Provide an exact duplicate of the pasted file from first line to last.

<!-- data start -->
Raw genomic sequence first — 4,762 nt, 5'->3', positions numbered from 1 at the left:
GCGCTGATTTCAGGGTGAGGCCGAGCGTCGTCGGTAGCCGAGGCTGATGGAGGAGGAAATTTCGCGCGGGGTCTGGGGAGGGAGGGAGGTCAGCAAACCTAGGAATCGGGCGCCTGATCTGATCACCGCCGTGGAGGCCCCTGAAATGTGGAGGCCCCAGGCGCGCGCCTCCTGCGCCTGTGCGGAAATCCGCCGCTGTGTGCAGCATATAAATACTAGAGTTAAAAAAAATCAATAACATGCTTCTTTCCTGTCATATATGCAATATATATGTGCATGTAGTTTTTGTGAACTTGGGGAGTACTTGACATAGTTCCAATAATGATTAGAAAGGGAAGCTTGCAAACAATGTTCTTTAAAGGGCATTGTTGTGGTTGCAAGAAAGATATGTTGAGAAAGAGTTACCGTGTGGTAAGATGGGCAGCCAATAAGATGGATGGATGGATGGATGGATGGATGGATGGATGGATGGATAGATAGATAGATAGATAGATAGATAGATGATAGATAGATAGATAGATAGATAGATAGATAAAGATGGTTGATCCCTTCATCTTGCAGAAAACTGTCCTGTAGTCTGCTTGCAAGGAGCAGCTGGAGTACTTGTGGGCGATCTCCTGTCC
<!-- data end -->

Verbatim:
Raw genomic sequence first — 4,762 nt, 5'->3', positions numbered from 1 at the left:
GCGCTGATTTCAGGGTGAGGCCGAGCGTCGTCGGTAGCCGAGGCTGATGGAGGAGGAAATTTCGCGCGGGGTCTGGGGAGGGAGGGAGGTCAGCAAACCTAGGAATCGGGCGCCTGATCTGATCACCGCCGTGGAGGCCCCTGAAATGTGGAGGCCCCAGGCGCGCGCCTCCTGCGCCTGTGCGGAAATCCGCCGCTGTGTGCAGCATATAAATACTAGAGTTAAAAAAAATCAATAACATGCTTCTTTCCTGTCATATATGCAATATATATGTGCATGTAGTTTTTGTGAACTTGGGGAGTACTTGACATAGTTCCAATAATGATTAGAAAGGGAAGCTTGCAAACAATGTTCTTTAAAGGGCATTGTTGTGGTTGCAAGAAAGATATGTTGAGAAAGAGTTACCGTGTGGTAAGATGGGCAGCCAATAAGATGGATGGATGGATGGATGGATGGATGGATGGATGGATGGATAGATAGATAGATAGATAGATAGATAGATGATAGATAGATAGATAGATAGATAGATAGATAAAGATGGTTGATCCCTTCATCTTGCAGAAAACTGTCCTGTAGTCTGCTTGCAAGGAGCAGCTGGAGTACTTGTGGGCGATCTCCTGTCC